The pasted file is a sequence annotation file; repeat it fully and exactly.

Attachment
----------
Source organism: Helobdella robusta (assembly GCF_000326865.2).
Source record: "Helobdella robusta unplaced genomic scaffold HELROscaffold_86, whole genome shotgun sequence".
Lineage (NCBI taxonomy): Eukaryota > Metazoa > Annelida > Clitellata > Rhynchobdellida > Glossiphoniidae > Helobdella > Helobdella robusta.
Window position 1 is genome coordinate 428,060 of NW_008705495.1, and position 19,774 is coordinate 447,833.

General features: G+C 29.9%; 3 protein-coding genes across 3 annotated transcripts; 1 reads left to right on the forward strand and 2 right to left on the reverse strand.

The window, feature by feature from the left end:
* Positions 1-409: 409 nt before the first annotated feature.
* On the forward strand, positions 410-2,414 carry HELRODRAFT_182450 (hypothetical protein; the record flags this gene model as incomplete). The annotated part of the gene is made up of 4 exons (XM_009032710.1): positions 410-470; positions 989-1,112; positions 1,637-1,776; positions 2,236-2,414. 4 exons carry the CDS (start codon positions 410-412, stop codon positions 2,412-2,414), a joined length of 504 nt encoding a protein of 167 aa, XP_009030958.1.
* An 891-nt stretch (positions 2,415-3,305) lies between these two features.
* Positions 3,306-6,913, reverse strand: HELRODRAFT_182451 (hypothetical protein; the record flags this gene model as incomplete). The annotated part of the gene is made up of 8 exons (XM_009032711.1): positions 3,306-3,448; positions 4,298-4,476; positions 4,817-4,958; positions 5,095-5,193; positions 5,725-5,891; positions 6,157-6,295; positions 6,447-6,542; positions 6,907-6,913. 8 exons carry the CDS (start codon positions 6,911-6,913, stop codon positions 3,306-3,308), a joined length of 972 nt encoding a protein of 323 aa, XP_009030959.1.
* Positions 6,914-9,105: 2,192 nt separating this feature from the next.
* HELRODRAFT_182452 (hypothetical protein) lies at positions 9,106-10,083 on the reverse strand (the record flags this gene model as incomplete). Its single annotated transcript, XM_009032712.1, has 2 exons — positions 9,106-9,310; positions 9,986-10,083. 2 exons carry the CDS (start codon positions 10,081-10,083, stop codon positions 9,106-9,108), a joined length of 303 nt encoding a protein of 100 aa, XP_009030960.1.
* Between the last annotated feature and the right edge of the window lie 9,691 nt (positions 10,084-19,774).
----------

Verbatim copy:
Source organism: Helobdella robusta (assembly GCF_000326865.2).
Source record: "Helobdella robusta unplaced genomic scaffold HELROscaffold_86, whole genome shotgun sequence".
Lineage (NCBI taxonomy): Eukaryota > Metazoa > Annelida > Clitellata > Rhynchobdellida > Glossiphoniidae > Helobdella > Helobdella robusta.
Window position 1 is genome coordinate 428,060 of NW_008705495.1, and position 19,774 is coordinate 447,833.

General features: G+C 29.9%; 3 protein-coding genes across 3 annotated transcripts; 1 reads left to right on the forward strand and 2 right to left on the reverse strand.

The window, feature by feature from the left end:
* Positions 1-409: 409 nt before the first annotated feature.
* On the forward strand, positions 410-2,414 carry HELRODRAFT_182450 (hypothetical protein; the record flags this gene model as incomplete). The annotated part of the gene is made up of 4 exons (XM_009032710.1): positions 410-470; positions 989-1,112; positions 1,637-1,776; positions 2,236-2,414. 4 exons carry the CDS (start codon positions 410-412, stop codon positions 2,412-2,414), a joined length of 504 nt encoding a protein of 167 aa, XP_009030958.1.
* An 891-nt stretch (positions 2,415-3,305) lies between these two features.
* Positions 3,306-6,913, reverse strand: HELRODRAFT_182451 (hypothetical protein; the record flags this gene model as incomplete). The annotated part of the gene is made up of 8 exons (XM_009032711.1): positions 3,306-3,448; positions 4,298-4,476; positions 4,817-4,958; positions 5,095-5,193; positions 5,725-5,891; positions 6,157-6,295; positions 6,447-6,542; positions 6,907-6,913. 8 exons carry the CDS (start codon positions 6,911-6,913, stop codon positions 3,306-3,308), a joined length of 972 nt encoding a protein of 323 aa, XP_009030959.1.
* Positions 6,914-9,105: 2,192 nt separating this feature from the next.
* HELRODRAFT_182452 (hypothetical protein) lies at positions 9,106-10,083 on the reverse strand (the record flags this gene model as incomplete). Its single annotated transcript, XM_009032712.1, has 2 exons — positions 9,106-9,310; positions 9,986-10,083. 2 exons carry the CDS (start codon positions 10,081-10,083, stop codon positions 9,106-9,108), a joined length of 303 nt encoding a protein of 100 aa, XP_009030960.1.
* Between the last annotated feature and the right edge of the window lie 9,691 nt (positions 10,084-19,774).